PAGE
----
- By Darren Thompson
BISMARCK, N.D.— A mom and educator from North Dakota has released a children’s book aimed at answering why many Indigenous boys and men have long hair. Bear’s Braid, Native author Joelle Bearstail’s first book, was inspired by experiences her son had while attending school in Bismarck, N.D.
“I started Bear’s Braid more than three years ago, after our family had some issues with our son Thomas being teased for being Native American and having long hair,” Bearstail told Native News Online. “He was called derogatory names, told to cut his hair, and called a girl.”
After several bullying incidents at school, Bearstail’s family met with teachers and administrators to discuss arranging cultural presentations about Native Americans to students and teachers in the school.
“I believe educators have a responsibility to address issues when they happen and make teachable moments of them,” Bearstail said. “Presentations do help—kids get curious and ask questions.”
Bear’s Braid is a story of two friends’ efforts to strengthen their connection to their Indigenous roots and bridge the gap between schoolmates and family, Bearstail said. Bear’s Braid is illustrated by Denise Tadlock.
After Bear’s Braid was released and more families became aware of the book’s message, people have reached out to Bearstail and shared their own experiences.
“I believe this story is important because it just isn’t my son’s experience, there are thousands of kids that go through this today,” she said.
Bearstail is a citizen of the Mandan, Hidatsa, and Arikara Nation from the Fort Berthold Indian Reservation. She has been a classroom teacher, curriculum specialist and education liaison for several years.
She is also the founder of ImagiNative Inc., a nonprofit organization that strives to empower Native youth to embrace their talent, creativity, and individuality.
She recently advocated for North Dakota Senate Bill 2304, a bill that requires all elementary and secondary public and nonpublic schools in North Dakota schools to teach Native American history, culture, and treaty rights. Native News Online reported on April 9, 2021 that SB2304 passed 72-21 in a last-minute effort in this year’s legislative session.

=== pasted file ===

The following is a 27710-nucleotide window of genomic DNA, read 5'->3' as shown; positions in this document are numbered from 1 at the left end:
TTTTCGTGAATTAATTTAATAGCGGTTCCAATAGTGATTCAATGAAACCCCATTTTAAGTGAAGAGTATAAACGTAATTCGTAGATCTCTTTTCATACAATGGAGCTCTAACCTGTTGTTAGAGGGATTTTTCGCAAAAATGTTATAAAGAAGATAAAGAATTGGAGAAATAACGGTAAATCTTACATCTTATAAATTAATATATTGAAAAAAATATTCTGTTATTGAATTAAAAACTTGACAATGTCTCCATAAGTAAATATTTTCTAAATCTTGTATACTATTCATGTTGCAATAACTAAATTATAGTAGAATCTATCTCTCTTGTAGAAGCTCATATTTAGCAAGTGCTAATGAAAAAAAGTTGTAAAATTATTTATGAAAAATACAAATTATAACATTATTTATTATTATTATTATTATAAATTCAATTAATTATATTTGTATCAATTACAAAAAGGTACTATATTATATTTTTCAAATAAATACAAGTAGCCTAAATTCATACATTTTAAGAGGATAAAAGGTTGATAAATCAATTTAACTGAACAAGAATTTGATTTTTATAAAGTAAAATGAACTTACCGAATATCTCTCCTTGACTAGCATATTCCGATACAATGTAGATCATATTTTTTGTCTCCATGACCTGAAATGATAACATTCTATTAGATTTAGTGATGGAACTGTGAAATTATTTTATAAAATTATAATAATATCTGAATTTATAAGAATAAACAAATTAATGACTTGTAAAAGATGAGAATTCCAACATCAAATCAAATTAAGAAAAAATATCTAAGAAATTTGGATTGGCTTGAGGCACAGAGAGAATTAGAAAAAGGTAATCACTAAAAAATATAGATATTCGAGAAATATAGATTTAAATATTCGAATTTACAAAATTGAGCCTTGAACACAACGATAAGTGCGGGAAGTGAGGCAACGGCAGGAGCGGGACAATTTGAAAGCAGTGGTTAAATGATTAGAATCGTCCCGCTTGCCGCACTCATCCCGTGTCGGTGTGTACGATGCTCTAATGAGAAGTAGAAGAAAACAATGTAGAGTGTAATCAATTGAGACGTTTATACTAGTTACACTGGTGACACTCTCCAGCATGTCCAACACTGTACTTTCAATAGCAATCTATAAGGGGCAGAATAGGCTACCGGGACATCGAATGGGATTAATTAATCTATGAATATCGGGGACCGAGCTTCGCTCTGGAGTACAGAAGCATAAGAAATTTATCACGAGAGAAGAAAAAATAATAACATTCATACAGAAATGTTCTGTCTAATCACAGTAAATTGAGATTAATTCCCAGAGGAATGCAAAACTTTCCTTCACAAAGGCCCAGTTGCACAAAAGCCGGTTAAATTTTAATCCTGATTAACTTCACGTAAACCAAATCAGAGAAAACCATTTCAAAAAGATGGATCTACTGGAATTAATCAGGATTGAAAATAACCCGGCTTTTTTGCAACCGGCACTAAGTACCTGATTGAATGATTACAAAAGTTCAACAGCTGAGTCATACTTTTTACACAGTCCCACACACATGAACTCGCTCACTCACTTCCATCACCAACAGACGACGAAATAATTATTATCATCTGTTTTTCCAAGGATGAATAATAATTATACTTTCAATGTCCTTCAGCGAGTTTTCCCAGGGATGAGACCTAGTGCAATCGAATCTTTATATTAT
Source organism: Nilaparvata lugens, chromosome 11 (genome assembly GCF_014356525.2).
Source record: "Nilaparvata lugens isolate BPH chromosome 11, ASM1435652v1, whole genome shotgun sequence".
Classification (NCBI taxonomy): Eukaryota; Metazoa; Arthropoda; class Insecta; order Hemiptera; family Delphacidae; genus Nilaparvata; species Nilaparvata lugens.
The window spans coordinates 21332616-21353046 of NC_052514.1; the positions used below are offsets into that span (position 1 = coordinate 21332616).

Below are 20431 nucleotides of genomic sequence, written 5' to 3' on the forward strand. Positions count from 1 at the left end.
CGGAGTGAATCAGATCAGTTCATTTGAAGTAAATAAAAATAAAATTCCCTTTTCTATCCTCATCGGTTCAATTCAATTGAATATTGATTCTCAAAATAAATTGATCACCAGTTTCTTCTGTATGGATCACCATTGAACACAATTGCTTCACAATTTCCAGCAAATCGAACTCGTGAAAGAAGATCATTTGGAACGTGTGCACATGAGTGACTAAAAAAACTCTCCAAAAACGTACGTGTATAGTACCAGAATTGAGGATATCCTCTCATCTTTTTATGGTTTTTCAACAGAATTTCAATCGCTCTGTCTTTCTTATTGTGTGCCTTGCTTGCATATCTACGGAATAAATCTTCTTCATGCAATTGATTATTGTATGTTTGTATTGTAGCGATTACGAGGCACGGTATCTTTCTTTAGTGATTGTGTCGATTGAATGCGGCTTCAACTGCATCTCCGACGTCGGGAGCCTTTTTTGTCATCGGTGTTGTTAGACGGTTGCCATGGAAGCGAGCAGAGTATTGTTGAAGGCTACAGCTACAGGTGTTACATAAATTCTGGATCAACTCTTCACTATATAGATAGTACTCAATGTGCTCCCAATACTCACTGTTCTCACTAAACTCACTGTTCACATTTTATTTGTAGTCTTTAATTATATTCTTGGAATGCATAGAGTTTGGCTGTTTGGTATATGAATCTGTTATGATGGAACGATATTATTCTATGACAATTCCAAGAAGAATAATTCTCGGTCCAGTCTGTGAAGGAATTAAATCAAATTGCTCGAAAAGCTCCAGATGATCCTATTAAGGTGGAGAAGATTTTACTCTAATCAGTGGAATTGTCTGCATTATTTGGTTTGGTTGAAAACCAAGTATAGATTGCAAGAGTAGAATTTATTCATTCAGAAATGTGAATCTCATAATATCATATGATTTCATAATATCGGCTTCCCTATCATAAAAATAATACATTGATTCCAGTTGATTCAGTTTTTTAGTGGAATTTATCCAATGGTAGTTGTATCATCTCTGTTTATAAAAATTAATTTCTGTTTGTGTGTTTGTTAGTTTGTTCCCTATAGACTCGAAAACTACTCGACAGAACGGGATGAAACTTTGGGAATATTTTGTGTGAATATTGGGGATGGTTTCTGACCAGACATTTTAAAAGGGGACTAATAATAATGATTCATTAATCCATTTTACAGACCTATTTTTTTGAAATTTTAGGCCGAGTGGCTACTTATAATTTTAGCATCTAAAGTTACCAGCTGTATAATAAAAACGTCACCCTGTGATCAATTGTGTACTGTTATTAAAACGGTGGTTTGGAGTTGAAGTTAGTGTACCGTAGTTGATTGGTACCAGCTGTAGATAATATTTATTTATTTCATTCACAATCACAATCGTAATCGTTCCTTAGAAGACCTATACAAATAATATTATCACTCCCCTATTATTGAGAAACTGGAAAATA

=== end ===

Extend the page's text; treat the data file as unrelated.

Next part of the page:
“We do our best to instill confidence in our kids and for them to be proud of who we are, but putting up with something so often can really drag someone down,” she said. “The recent passing of Senate Bill 2304—to teach our tribal history in the classrooms—is a good step in the right direction.”
While she was planning the layout for Bear’s Braid, Bearstail wanted to add what she calls a “celebration of boys with braids.”
“We were happy to receive photos of proud young warriors from all over the United States and Canada,” she said. “I wanted to add something our kids can relate to and see that there are many out there just like them. That’s a very special part of the book.”
The timing of the book builds on a recent wave of momentum being experienced by Indigenous storytellers, including Firekeeper’s Daughter author Angeline Boulley (Ojibwe), 2021 Pulitzer Prize winning author Louise Erdich (Anishinaabe), U.S. Poet Laureate Joy Harjo (Muscogee) and Sterling Harjo, creator and executive producer of the critically acclaimed TV show Reservation Dogs.
“It’s important that our kids can see people that are like them in all forms of media,” said Bearstail. “I am so happy to see shows like Reservation Dogs and Rutherford Falls out there right now! We need that, it’s long overdue.”
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